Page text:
The Washington post
May 4, 2007; Page D08
CARACAS, Venezuela, May 3 -- President Hugo Chávez on Thursday threatened to nationalize the country's banks and largest steel producer, accusing them of unscrupulous practices.
"Private banks have to give priority to financing the industrial sectors of Venezuela at low cost," Chávez said. "If banks don't agree with this, it's better that they go, that they turn over the banks to me, that we nationalize them and get all the banks to work for the development of the country and not to speculate and produce huge profits."
It was not clear whether Chávez was referring only to Venezuelan banks such as Mercantil Servicios Financieros and Banco Provincial, or if he was also aiming the threat at major international banks with subsidiaries in the country, such as Citigroup and two Spanish banks, Banco Bilbao Vizcaya Argentaria and Banco Santander Central Hispano.
Chávez also warned that the government could take over steel producer Sidor, which is controlled by Luxembourg-based Ternium. Shares of Ternium fell 3.9 percent to $26.15 in U.S. trading after Chávez's comments.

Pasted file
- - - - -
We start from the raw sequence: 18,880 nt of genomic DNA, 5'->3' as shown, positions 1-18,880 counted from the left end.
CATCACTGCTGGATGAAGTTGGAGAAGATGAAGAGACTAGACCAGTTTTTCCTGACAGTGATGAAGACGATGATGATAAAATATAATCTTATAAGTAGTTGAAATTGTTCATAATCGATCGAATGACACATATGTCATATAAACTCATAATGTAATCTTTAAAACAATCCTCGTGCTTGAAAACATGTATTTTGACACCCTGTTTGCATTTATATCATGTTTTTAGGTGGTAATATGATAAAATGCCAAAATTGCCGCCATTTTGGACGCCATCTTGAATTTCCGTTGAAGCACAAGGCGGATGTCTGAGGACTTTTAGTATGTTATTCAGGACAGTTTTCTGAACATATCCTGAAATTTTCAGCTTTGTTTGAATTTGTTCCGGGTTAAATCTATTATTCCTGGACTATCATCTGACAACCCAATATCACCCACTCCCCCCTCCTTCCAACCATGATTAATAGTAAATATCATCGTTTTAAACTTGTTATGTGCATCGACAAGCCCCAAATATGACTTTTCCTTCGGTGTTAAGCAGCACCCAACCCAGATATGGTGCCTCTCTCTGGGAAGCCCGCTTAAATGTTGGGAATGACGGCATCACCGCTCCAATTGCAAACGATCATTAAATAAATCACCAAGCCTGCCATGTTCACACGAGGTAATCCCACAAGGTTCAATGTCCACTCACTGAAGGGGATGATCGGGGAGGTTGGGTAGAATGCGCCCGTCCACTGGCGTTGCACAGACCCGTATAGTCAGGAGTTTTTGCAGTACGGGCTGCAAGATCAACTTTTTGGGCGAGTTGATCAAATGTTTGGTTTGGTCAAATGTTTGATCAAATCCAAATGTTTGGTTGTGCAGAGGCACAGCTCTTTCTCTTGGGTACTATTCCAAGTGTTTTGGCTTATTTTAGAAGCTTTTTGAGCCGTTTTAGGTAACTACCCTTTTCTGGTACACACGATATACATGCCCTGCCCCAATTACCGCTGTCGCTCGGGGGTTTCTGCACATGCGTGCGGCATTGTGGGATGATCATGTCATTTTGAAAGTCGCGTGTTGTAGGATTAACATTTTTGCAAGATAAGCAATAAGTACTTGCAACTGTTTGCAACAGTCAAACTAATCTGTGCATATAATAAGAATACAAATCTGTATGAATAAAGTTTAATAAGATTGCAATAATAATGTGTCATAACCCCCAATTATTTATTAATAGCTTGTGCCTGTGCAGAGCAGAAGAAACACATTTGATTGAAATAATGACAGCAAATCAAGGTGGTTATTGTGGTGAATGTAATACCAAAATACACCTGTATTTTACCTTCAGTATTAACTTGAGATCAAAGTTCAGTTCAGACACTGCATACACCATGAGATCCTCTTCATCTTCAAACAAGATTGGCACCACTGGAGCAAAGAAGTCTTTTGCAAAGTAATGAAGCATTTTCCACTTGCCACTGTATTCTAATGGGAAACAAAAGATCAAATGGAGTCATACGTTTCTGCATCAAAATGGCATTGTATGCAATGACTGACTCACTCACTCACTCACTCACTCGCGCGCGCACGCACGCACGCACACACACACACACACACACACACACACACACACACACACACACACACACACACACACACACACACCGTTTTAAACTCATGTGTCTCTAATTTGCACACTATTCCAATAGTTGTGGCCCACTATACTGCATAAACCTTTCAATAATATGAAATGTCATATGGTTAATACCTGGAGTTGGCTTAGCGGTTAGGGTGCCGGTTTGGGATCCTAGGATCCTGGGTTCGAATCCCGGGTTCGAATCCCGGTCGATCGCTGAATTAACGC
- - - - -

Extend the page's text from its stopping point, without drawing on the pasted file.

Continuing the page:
Sidor "has created a monopoly" and sold most of its production overseas, forcing local producers to import tubes and other products from China and elsewhere, Chávez said.
If Sidor "does not immediately agree to change this process, they will obligate me to nationalize it," Chávez said. "I prefer not to."
Chávez ordered Mining Minister Jose Khan t
o leave immediately for the company's headquarters and come back with a recommendation within 24 hours.
Chávez began a nationalization drive in January that is bringing the country's largest telephone company CANTV and the electricity sector under state control. The state oil company also took over the last privately run oil operations in the country from major international oil companies on Tuesday.